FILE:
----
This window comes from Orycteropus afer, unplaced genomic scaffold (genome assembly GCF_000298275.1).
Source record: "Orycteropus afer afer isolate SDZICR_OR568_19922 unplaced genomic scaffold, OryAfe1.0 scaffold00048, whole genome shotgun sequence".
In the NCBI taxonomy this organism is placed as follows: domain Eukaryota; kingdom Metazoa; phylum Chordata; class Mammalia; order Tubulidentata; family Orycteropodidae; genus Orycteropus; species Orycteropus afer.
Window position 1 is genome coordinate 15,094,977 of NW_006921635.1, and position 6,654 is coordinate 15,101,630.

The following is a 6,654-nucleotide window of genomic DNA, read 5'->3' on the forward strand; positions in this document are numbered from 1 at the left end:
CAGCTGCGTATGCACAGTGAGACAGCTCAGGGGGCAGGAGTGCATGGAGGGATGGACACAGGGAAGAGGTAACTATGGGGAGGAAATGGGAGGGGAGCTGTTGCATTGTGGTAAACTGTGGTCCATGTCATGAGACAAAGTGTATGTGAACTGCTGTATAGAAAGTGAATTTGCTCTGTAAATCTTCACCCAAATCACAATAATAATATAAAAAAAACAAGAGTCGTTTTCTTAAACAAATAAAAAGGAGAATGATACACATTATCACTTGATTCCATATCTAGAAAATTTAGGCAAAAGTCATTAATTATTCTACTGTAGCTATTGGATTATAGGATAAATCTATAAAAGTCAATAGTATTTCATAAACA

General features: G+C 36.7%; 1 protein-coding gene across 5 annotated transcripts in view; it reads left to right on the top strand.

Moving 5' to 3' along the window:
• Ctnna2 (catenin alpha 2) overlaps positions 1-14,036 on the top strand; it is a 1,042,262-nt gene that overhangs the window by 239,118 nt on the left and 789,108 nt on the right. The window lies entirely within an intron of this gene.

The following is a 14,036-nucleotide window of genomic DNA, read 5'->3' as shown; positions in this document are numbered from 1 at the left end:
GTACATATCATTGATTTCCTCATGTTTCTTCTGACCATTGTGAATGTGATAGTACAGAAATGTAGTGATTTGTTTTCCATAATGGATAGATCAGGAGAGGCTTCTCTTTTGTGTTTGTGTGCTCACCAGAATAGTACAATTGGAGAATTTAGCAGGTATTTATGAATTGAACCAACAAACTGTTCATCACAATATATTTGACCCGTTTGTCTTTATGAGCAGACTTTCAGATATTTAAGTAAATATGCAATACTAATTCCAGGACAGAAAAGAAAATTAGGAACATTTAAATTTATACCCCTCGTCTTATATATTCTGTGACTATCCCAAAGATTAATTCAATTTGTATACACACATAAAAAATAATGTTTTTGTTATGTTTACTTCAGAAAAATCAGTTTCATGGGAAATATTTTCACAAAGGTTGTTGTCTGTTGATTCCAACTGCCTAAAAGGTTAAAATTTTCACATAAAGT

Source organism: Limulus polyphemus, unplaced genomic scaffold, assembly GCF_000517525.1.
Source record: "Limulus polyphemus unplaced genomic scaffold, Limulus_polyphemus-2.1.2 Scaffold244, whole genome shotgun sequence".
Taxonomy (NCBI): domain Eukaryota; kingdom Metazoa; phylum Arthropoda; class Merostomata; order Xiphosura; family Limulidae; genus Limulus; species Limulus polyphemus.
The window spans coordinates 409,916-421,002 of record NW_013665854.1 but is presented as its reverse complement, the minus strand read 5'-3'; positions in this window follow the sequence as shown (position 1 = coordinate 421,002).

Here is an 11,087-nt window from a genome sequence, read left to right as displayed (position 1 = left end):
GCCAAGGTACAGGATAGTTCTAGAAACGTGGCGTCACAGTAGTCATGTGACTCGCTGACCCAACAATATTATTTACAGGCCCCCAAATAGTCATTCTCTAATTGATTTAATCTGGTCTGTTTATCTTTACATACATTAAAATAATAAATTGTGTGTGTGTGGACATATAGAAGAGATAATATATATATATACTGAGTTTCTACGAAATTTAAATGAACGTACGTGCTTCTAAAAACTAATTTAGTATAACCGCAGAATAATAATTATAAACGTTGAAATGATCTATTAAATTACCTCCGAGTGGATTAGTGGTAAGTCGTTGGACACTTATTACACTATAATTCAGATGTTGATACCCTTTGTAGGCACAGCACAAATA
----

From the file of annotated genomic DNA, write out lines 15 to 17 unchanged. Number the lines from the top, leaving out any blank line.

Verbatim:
The window spans coordinates 409,916-421,002 of record NW_013665854.1 but is presented as its reverse complement, the minus strand read 5'-3'; positions in this window follow the sequence as shown (position 1 = coordinate 421,002).

Here is an 11,087-nt window from a genome sequence, read left to right as displayed (position 1 = left end):
GCCAAGGTACAGGATAGTTCTAGAAACGTGGCGTCACAGTAGTCATGTGACTCGCTGACCCAACAATATTATTTACAGGCCCCCAAATAGTCATTCTCTAATTGATTTAATCTGGTCTGTTTATCTTTACATACATTAAAATAATAAATTGTGTGTGTGTGGACATATAGAAGAGATAATATATATATATACTGAGTTTCTACGAAATTTAAATGAACGTACGTGCTTCTAAAAACTAATTTAGTATAACCGCAGAATAATAATTATAAACGTTGAAATGATCTATTAAATTACCTCCGAGTGGATTAGTGGTAAGTCGTTGGACACTTATTACACTATAATTCAGATGTTGATACCCTTTGTAGGCACAGCACAAATA